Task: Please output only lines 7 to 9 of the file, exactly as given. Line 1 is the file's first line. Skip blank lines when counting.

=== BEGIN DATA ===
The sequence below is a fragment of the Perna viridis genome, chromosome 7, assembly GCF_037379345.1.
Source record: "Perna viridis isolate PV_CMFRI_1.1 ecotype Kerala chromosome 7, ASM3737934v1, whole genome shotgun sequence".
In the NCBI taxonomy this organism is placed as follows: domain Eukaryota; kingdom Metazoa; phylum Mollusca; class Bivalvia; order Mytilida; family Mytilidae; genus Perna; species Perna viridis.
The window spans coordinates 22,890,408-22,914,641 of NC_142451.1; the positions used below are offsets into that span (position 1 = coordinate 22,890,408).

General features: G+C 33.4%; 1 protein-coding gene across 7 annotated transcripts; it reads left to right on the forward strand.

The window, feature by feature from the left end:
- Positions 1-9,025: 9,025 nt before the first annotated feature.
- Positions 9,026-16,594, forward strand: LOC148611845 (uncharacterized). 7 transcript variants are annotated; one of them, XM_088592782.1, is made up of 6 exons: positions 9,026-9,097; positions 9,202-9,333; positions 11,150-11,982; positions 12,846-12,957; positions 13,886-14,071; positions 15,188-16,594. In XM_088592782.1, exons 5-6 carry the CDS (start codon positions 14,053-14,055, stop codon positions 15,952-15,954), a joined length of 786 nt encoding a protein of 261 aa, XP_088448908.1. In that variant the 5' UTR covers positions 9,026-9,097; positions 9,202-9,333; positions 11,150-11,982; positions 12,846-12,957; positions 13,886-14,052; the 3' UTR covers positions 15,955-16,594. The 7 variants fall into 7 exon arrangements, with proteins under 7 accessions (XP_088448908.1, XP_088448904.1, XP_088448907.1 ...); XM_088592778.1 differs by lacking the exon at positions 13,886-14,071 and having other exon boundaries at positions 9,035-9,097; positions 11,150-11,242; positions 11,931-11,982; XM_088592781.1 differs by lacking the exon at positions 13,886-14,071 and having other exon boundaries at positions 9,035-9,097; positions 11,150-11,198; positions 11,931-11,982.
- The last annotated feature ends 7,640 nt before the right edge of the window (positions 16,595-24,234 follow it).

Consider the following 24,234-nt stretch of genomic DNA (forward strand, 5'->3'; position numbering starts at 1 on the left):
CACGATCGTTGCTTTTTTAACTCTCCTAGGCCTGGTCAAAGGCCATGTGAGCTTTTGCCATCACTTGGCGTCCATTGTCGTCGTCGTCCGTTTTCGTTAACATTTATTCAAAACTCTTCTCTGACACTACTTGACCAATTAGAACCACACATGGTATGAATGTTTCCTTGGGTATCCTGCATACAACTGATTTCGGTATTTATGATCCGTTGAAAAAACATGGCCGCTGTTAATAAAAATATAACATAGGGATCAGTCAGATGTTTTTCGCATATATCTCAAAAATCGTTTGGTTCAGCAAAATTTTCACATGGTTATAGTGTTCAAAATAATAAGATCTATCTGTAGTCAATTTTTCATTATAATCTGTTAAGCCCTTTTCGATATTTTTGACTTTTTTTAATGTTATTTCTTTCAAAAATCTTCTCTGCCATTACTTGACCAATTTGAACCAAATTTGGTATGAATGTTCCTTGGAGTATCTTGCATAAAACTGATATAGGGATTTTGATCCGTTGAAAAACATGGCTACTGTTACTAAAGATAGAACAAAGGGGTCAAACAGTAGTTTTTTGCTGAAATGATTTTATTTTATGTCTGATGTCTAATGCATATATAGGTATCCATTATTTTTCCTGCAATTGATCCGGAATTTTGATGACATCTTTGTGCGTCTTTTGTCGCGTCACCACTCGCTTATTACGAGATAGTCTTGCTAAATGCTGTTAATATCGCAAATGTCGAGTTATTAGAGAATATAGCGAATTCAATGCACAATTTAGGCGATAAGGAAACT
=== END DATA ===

- Positions 1-9,025: 9,025 nt before the first annotated feature.
- Positions 9,026-16,594, forward strand: LOC148611845 (uncharacterized). 7 transcript variants are annotated; one of them, XM_088592782.1, is made up of 6 exons: positions 9,026-9,097; positions 9,202-9,333; positions 11,150-11,982; positions 12,846-12,957; positions 13,886-14,071; positions 15,188-16,594. In XM_088592782.1, exons 5-6 carry the CDS (start codon positions 14,053-14,055, stop codon positions 15,952-15,954), a joined length of 786 nt encoding a protein of 261 aa, XP_088448908.1. In that variant the 5' UTR covers positions 9,026-9,097; positions 9,202-9,333; positions 11,150-11,982; positions 12,846-12,957; positions 13,886-14,052; the 3' UTR covers positions 15,955-16,594. The 7 variants fall into 7 exon arrangements, with proteins under 7 accessions (XP_088448908.1, XP_088448904.1, XP_088448907.1 ...); XM_088592778.1 differs by lacking the exon at positions 13,886-14,071 and having other exon boundaries at positions 9,035-9,097; positions 11,150-11,242; positions 11,931-11,982; XM_088592781.1 differs by lacking the exon at positions 13,886-14,071 and having other exon boundaries at positions 9,035-9,097; positions 11,150-11,198; positions 11,931-11,982.
- The last annotated feature ends 7,640 nt before the right edge of the window (positions 16,595-24,234 follow it).